Credit scores range from 300-850 and break down like this:

    • 300-579: Poor
    • 580-669: Fair
    • 670-739: Good
    • 740-799: Very Good
    • 800-850: Excellent

    850 is a perfect credit score. The good news is that you don’t need a perfect score to get the perks that come with good credit. Those with a score of 800 or above will have access to the best rates on the market. 

    If you have a very good score, meaning 740-799, you still have plenty of advantages going for you. You probably won’t struggle to get a loan, and you’ll have access to better-than-average rates.


    How can I raise my credit score quickly?

    If your credit score isn’t quite where you’d like it to be, you don’t need to panic. Your credit score is an ever-evolving number. And by making a few changes to your finances, you can start to see your score consistently increase.



    Paying your bills on time is one of the easiest things you can do to consistently improve your credit score. 

    When you fail to pay a bill on time, the company you owe money to reports it to the credit bureaus. It then shows up on your credit report and damages your credit score. 

    Be sure you’re paying your bills on time, and catch up as quickly as possible on any bills you’re currently behind on. 



    Your credit utilization, meaning the percentage of your available credit that you’re using, is one of the biggest factors going into calculating your credit score. 

    The lower your utilization, the better. And anything above 30% can damage your credit score. If you’re using more than 30% of your available credit, try to pay some off to get that number below 30%.



    Paying off debt isn’t the only way to improve your credit utilization. You can also try to increase your credit limits.

    Most credit card companies have a form on their website you can use to request a credit limit increase. I find that calling their customer service line is more effective. There’s something about talking to an actual person that seems to get the job done better.



    Your credit score tells lenders whether or not you use credit responsibly. So the best way to show them that you do is to — you guessed it — use your current credit responsibly.

    A few rules of thumb for credit cards include paying off your full balance each month (not just making the minimum payment), and keeping your total usage below 30% at any given time.



    We know that your credit utilization is important for your credit score. So is your age of credit, meaning the average number of years you’ve had each credit account. The longer your average age of credit, the better.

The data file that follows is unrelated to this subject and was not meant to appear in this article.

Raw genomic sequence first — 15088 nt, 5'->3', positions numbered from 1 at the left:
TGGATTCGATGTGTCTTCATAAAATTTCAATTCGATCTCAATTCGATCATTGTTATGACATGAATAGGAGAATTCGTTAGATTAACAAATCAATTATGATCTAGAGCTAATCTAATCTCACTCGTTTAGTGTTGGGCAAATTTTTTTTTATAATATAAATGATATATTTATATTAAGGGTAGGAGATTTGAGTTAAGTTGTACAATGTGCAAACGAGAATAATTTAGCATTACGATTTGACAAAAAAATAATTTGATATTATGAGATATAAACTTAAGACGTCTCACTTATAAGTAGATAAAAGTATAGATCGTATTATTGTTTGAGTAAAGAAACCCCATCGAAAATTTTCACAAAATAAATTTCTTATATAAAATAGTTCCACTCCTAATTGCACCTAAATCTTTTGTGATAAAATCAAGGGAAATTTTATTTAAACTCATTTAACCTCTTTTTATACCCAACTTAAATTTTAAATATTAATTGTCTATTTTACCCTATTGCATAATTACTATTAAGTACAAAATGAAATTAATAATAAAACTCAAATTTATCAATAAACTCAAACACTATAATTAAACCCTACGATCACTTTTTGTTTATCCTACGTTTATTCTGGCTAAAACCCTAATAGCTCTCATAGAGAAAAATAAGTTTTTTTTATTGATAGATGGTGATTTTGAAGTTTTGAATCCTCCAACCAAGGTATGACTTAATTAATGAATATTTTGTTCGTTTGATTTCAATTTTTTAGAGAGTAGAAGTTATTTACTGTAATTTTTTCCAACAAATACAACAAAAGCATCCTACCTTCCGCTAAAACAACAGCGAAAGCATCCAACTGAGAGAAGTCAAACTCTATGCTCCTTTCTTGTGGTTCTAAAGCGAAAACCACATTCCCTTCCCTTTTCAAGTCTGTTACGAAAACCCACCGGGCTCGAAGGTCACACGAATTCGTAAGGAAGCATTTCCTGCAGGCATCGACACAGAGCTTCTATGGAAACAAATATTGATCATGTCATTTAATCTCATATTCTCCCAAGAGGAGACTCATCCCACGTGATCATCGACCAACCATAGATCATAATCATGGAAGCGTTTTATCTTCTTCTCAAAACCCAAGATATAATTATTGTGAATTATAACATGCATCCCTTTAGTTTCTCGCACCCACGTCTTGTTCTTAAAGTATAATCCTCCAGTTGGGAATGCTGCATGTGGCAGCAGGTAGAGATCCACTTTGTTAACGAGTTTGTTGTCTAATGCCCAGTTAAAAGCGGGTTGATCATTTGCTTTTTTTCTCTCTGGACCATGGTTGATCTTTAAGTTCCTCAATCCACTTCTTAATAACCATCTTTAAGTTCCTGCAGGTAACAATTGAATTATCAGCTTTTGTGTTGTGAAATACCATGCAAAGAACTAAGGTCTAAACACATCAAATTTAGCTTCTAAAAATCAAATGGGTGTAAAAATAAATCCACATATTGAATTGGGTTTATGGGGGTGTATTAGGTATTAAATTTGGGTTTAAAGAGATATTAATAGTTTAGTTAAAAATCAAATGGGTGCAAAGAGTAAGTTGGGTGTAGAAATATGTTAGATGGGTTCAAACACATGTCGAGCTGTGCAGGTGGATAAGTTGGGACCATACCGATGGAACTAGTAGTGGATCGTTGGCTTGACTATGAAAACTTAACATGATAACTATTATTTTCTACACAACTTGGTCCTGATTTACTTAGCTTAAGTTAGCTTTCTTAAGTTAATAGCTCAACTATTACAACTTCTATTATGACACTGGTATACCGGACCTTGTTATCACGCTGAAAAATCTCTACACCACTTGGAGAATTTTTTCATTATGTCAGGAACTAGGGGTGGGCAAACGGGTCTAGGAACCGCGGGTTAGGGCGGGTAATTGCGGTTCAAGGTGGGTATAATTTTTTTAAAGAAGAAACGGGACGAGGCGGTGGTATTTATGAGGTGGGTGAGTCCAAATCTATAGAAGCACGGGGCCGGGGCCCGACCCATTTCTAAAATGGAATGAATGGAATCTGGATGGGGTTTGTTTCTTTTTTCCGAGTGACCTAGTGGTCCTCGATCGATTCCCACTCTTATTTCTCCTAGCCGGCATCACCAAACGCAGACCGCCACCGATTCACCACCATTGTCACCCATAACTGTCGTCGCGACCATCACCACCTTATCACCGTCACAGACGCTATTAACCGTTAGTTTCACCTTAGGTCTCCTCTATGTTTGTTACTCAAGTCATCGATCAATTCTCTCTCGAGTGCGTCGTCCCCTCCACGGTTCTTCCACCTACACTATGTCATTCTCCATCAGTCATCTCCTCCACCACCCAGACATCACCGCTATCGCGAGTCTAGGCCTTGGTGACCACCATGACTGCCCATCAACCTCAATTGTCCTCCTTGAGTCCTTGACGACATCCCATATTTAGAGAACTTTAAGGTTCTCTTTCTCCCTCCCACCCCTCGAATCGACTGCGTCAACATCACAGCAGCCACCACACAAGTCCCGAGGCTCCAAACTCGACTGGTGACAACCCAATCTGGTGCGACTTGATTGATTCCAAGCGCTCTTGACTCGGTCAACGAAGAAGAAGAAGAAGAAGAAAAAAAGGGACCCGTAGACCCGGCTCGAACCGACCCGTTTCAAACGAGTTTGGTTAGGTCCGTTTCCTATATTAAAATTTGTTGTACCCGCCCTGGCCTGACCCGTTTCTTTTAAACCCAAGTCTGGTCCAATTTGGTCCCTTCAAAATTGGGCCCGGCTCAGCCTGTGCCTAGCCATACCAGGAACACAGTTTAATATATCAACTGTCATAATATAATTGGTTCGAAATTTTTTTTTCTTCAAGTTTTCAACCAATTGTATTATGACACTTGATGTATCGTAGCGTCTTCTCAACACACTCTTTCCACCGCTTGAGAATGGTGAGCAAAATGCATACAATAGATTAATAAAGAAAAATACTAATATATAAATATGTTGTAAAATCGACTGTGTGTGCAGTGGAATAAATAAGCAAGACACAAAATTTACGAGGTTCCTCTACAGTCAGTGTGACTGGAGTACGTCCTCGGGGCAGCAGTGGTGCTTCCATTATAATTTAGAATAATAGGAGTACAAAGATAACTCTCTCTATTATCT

I have lots of people ask me if they should close old credit cards. But keeping them open actually helps improve both your credit utilization and your average age of credit!



    Opening a new credit card can be great and all, but it doesn’t check all the boxes to increase your credit score. It increases your credit utilization but shortens your average age of credit and goes on your credit report as a hard inquiry.

    But becoming an authorized user on someone else’s credit card can check all the boxes.

    • It reduces your credit utilization, assuming the credit card is under 30% of the limit
    • It increases your age of credit, because you get credit for the full life of the credit card
    • It doesn’t appear as a hard inquiry on your credit report

    I can tell you from personal experience that this one does the trick. My husband had a far lower credit limit than I did, meaning his credit utilization was higher when he used his credit cards. 

    We added him as an authorized user on my cards, and his credit score immediately shot up!



    Applying for new credit can hurt your credit in a few ways. First, it shows up on your credit report as a new hard inquiry, which can slightly decrease your score. This will stay on your credit report for two years.

    Opening new credit also decreases your average age of credit, which can drop your credit score.



    Data from the Federal Trade Commission shows that about one in five people has errors on their credit reports. This could look like a debt showing up as delinquent when it isn’t or a debt that isn’t yours at all showing up on your credit report. 

    Sometimes it’s simply a mistake on the part of a lender, but it could also be something more sinister like identity theft.

    Unfortunately, you have to be proactive about removing these errors from your credit report. No one else is going to do it for you. 

    This is why it’s important to check your credit report at least once per year. You can spot any errors right away, and dispute them with the credit bureaus.


    How long does it take to increase your credit score?

    Turning your credit around isn’t an instant process. You can’t start paying your bills on time or pay off some debt and expect your score to shoot up instantly.

    The good news is, however, that you can start boosting that number fairly quickly. Some things work faster than others.

    If you have a low credit utilization or short credit history, having someone add you as an authorized user to their credit card can boost your credit score a lot in just a few months. Similarly, paying off a bunch of credit card debt can make a big difference quickly.